(It is also quite readable for a scientific paper, and keen patients or professional readers might want to browse the full paper, which is freely available on the British Medical Journal website.)

Peul et al found that operating relatively quickly on a herniated disc causing sciatica “roughly doubled the speed of recovery from sciatica compared with prolonged conservative care.” However, that sounds a lot better than it is, because a year later there is basically no difference between people who had surgery, and people who didn’t. In fact, “These relative benefits of surgery, however, were no longer significant by six months’ follow-up, and, even at eight weeks, the statistically significant difference between treatment groups in primary outcome scores was not sufficient to be clinically meaningful.”

In other words, the effect of surgery is pretty underwhelming. A graph shows this very clearly:

That pretty much says it all, doesn’t it? For your trouble of getting cut open, you get a pretty modest dip in pain in the early days, but it’s not very long at all before you’re pretty much back in the same boat as the fellow who didn’t bother. “Neither treatment is clearly preferable,” the researchers concluded. They argued that it might be time to stop recommending surgery based on physician preferences, and start asking patients what they think of the options.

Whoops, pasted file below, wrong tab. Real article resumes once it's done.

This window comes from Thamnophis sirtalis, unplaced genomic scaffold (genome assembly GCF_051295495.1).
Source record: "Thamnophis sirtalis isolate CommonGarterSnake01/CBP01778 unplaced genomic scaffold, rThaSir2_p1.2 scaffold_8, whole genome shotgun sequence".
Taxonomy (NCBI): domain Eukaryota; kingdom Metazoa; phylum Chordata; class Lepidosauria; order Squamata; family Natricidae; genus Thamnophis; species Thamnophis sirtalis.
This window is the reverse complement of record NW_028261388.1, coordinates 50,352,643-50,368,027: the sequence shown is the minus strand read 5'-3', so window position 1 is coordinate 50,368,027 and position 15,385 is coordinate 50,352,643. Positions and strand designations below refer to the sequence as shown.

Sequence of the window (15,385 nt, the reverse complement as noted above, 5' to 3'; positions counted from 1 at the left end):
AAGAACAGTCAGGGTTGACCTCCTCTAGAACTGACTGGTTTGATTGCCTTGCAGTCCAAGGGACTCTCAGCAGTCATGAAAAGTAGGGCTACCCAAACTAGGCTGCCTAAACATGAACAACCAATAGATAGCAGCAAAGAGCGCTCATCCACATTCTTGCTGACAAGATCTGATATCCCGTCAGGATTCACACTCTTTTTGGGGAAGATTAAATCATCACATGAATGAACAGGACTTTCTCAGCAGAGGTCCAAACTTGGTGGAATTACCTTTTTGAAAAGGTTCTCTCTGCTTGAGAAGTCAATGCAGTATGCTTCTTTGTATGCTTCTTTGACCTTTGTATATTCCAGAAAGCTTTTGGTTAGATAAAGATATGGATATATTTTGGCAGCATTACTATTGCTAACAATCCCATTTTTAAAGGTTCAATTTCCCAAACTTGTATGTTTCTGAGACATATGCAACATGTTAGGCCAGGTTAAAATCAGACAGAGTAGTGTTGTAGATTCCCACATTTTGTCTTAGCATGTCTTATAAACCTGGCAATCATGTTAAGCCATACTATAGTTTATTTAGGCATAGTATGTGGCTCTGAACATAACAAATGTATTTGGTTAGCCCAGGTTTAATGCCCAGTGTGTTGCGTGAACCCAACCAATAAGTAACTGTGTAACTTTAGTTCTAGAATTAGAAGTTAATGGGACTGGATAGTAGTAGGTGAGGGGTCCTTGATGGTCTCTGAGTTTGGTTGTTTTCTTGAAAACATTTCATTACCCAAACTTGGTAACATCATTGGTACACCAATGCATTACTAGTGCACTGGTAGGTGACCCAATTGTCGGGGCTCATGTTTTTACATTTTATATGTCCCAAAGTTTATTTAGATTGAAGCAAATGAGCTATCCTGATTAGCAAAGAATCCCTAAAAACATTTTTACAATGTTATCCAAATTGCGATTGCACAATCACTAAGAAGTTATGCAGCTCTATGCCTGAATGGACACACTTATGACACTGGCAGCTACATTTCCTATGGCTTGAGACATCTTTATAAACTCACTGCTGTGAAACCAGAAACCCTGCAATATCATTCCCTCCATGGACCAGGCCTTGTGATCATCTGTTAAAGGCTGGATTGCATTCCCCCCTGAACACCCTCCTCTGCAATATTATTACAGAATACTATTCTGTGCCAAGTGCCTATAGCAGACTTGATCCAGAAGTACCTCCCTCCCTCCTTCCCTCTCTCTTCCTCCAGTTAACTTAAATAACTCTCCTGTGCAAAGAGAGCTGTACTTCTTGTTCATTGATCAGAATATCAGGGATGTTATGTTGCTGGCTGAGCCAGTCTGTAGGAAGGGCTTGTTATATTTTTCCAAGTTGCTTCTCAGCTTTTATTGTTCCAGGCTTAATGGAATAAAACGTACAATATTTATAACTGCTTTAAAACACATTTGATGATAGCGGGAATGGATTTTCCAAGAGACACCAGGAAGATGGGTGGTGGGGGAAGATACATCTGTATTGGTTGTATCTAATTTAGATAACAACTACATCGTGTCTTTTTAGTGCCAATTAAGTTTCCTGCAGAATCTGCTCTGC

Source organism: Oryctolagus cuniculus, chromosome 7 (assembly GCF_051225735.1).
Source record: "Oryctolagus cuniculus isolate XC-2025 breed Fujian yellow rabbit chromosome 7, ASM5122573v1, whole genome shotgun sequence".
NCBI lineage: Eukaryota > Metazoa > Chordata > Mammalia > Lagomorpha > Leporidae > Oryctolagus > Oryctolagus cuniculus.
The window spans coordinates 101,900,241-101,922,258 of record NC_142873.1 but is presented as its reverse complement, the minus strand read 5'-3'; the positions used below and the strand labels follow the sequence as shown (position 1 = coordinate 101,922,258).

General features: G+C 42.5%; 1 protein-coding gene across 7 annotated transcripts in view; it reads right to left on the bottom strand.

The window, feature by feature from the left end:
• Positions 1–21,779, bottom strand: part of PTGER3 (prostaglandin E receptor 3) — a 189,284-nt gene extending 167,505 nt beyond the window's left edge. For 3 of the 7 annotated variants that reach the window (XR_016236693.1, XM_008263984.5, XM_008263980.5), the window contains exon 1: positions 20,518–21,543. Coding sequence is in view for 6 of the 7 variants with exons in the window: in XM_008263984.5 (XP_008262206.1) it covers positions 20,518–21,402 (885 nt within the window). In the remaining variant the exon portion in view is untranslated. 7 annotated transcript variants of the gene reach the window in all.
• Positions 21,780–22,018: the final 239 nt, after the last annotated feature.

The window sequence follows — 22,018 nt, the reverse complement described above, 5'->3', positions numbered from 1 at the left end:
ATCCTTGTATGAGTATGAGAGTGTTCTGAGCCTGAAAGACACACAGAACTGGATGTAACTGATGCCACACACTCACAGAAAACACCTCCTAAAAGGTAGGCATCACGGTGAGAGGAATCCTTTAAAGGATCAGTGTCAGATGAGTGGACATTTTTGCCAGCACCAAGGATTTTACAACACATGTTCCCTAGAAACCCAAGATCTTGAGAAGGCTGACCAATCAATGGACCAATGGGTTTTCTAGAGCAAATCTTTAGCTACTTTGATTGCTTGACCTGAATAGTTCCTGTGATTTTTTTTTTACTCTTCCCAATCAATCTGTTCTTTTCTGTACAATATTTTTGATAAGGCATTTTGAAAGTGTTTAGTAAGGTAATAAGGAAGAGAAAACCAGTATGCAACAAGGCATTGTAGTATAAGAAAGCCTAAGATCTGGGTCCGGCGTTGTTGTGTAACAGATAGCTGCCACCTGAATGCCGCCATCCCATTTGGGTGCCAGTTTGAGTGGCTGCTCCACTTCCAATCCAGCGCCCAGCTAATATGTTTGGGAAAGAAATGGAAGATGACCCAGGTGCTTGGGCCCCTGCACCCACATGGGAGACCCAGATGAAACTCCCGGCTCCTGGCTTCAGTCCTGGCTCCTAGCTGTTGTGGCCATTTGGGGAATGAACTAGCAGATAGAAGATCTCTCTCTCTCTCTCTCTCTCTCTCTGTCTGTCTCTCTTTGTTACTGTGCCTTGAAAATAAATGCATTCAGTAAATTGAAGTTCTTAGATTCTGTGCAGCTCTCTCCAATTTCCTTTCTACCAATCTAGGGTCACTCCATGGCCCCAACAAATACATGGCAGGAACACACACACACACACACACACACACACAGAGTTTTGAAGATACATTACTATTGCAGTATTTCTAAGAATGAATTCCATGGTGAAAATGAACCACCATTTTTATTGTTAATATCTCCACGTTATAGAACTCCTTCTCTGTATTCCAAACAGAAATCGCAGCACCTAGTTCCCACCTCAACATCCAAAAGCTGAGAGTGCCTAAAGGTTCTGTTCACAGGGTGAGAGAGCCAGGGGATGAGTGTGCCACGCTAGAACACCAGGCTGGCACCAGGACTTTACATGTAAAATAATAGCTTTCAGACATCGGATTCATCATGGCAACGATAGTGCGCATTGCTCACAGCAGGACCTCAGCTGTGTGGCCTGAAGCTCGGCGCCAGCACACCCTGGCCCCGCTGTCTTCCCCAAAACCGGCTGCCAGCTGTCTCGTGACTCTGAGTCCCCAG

It is worth noting that this study is considerably less optimistic about operating than some previous studies. Previously, the conventional wisdom was that operating relatively soon could result in more significant pain relief in the short term. However, this new study was better-designed, much more “scientific” — more of a carefully controlled test of the theory, so it gives us many reasons to put more stock in its results.

In fact, the results of the research are so conclusive that authors wonder “whether surgery has any effect at all on the natural course of sciatica.”